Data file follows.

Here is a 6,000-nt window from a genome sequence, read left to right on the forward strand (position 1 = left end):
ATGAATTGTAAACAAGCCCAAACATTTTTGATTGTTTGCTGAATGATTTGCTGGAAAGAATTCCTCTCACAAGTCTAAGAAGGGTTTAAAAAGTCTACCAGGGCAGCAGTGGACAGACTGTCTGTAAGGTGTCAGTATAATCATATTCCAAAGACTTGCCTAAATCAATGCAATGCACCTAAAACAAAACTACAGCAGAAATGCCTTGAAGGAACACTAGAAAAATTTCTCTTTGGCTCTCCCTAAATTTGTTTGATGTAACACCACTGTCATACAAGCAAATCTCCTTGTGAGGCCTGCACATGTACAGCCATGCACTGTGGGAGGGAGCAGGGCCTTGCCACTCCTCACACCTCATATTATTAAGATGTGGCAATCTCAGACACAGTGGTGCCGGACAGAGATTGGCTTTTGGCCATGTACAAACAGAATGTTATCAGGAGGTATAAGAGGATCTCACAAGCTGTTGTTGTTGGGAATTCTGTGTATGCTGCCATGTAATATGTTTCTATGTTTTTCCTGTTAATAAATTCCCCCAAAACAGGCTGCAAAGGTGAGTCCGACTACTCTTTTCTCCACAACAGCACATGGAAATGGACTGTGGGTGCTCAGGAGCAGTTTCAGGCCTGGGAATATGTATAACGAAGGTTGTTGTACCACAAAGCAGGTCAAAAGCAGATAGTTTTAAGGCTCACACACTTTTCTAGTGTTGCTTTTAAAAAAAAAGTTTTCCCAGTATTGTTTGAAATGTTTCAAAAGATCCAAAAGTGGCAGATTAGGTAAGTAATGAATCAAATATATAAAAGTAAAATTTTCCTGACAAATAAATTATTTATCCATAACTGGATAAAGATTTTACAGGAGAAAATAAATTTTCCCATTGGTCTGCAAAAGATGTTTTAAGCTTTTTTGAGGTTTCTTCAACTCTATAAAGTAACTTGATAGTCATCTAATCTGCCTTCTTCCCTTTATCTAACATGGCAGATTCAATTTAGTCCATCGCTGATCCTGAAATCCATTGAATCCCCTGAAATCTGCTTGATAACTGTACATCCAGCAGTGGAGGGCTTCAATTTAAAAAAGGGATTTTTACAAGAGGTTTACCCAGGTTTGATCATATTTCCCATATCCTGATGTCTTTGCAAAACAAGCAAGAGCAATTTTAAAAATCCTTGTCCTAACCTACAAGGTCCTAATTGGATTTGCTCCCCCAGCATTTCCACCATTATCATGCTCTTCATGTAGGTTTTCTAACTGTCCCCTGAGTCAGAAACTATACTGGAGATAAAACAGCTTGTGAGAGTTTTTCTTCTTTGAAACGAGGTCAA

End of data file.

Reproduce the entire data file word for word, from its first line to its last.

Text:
Here is a 6,000-nt window from a genome sequence, read left to right on the forward strand (position 1 = left end):
ATGAATTGTAAACAAGCCCAAACATTTTTGATTGTTTGCTGAATGATTTGCTGGAAAGAATTCCTCTCACAAGTCTAAGAAGGGTTTAAAAAGTCTACCAGGGCAGCAGTGGACAGACTGTCTGTAAGGTGTCAGTATAATCATATTCCAAAGACTTGCCTAAATCAATGCAATGCACCTAAAACAAAACTACAGCAGAAATGCCTTGAAGGAACACTAGAAAAATTTCTCTTTGGCTCTCCCTAAATTTGTTTGATGTAACACCACTGTCATACAAGCAAATCTCCTTGTGAGGCCTGCACATGTACAGCCATGCACTGTGGGAGGGAGCAGGGCCTTGCCACTCCTCACACCTCATATTATTAAGATGTGGCAATCTCAGACACAGTGGTGCCGGACAGAGATTGGCTTTTGGCCATGTACAAACAGAATGTTATCAGGAGGTATAAGAGGATCTCACAAGCTGTTGTTGTTGGGAATTCTGTGTATGCTGCCATGTAATATGTTTCTATGTTTTTCCTGTTAATAAATTCCCCCAAAACAGGCTGCAAAGGTGAGTCCGACTACTCTTTTCTCCACAACAGCACATGGAAATGGACTGTGGGTGCTCAGGAGCAGTTTCAGGCCTGGGAATATGTATAACGAAGGTTGTTGTACCACAAAGCAGGTCAAAAGCAGATAGTTTTAAGGCTCACACACTTTTCTAGTGTTGCTTTTAAAAAAAAAGTTTTCCCAGTATTGTTTGAAATGTTTCAAAAGATCCAAAAGTGGCAGATTAGGTAAGTAATGAATCAAATATATAAAAGTAAAATTTTCCTGACAAATAAATTATTTATCCATAACTGGATAAAGATTTTACAGGAGAAAATAAATTTTCCCATTGGTCTGCAAAAGATGTTTTAAGCTTTTTTGAGGTTTCTTCAACTCTATAAAGTAACTTGATAGTCATCTAATCTGCCTTCTTCCCTTTATCTAACATGGCAGATTCAATTTAGTCCATCGCTGATCCTGAAATCCATTGAATCCCCTGAAATCTGCTTGATAACTGTACATCCAGCAGTGGAGGGCTTCAATTTAAAAAAGGGATTTTTACAAGAGGTTTACCCAGGTTTGATCATATTTCCCATATCCTGATGTCTTTGCAAAACAAGCAAGAGCAATTTTAAAAATCCTTGTCCTAACCTACAAGGTCCTAATTGGATTTGCTCCCCCAGCATTTCCACCATTATCATGCTCTTCATGTAGGTTTTCTAACTGTCCCCTGAGTCAGAAACTATACTGGAGATAAAACAGCTTGTGAGAGTTTTTCTTCTTTGAAACGAGGTCAA